- What about the future of books in Australia? Some might think to answer this question with a comment about ereaders and ebooks. Instead I would like to answer this question by saying that I hope the future will bring improved literacy levels for all Australians.
Indigenous Literacy Foundation
Suzy is the founder of, and board member for, the Indigenous Literacy Foundation (ILF). The ILF is an Australian Book Industry charity that draws on the industries diverse range of expertise, skills and resources. It works with the support of the Australian Publishers Association, the Australian Booksellers Association and the Australian Society of Authors. In addition to Suzy, the Foundation is supported by a number of National Year of Reading ambassadors and friends including Andy Griffiths, Anita Heiss and Wendy Orr.
The ILF raises funds to improve Indigenous literacy outcomes, providing books and resources to Indigenous communities and raising community awareness of Indigenous issues. In 2012, the Foundation's major fundraising campaign is centred on Indigenous Literacy Day on Wednesday 5 September. Further details about this campaign are available on the ILF website:
The following clip demonstrates the work undertaken by the ILF:
Wendy Orr has released an e-cookbook, 'Nim's Island cookbook', as a fundraising project for ILF. It is a collaborative work that takes its name from Wendy's 'Nim's Island' that describes the adventures of a young girl who is alone on a tropical island. The e-cookbook contains recipes, activities and teaching suggestions.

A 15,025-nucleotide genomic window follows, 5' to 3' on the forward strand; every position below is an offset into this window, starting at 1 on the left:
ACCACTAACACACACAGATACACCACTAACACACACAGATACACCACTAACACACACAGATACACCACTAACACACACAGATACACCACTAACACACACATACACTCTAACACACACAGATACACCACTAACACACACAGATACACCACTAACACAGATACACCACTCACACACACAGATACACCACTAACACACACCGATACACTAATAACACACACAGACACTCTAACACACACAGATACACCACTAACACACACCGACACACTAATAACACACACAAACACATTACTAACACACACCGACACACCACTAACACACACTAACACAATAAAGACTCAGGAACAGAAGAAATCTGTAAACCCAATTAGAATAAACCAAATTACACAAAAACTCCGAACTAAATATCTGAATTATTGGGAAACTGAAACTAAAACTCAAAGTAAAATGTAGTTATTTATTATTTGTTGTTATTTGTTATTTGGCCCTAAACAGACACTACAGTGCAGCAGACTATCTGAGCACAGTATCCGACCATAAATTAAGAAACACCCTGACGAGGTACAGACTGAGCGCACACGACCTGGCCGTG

To purchase a copy of the e-cookbook, go to the Amazon website:
More information about the Indigenous Literacy Foundation can be found on the Foundation website:
Brisbane Writers Festival
In 2012, the festival celebrates its 50th year and runs from 5-9 September, with the theme 'Celebrating the heart of the story'. Suzy is taking part in the festival on Friday 7 September when she will speak with author Patrick Gale about his new novel 'A perfectly good man'. Further details about this event can be found on the festival website:
Many other National Year of Reading ambassadors and friends are taking part in the festival, including William McInnes, Gary Crew, Libby Gleeson, Gerrard Gosens, Roland Sussex, Andy Griffiths, Anita Heiss, Alison Lester, Boori Monty Pryor, Alice Pung, and Jeff Sparrow. Search the festival program for details about their specific events:
Riverbend Books is organising a literary outing to the festival on 7 September, promising a feast of books, ideas and authors. For more information about the event, go to the Riverbend website:
Want to know more?
- To learn more about Suzy and her bookshop, take a look at her website, twitter and facebook pages:
- You might also be interested in reading about Nick Earls, our other featured ambassador this week:
- If you want to see the other National Year of Reading ambassadors, go to our ambassadors page.
- Other featured ambassadors can be found on the ambassador feature week listing.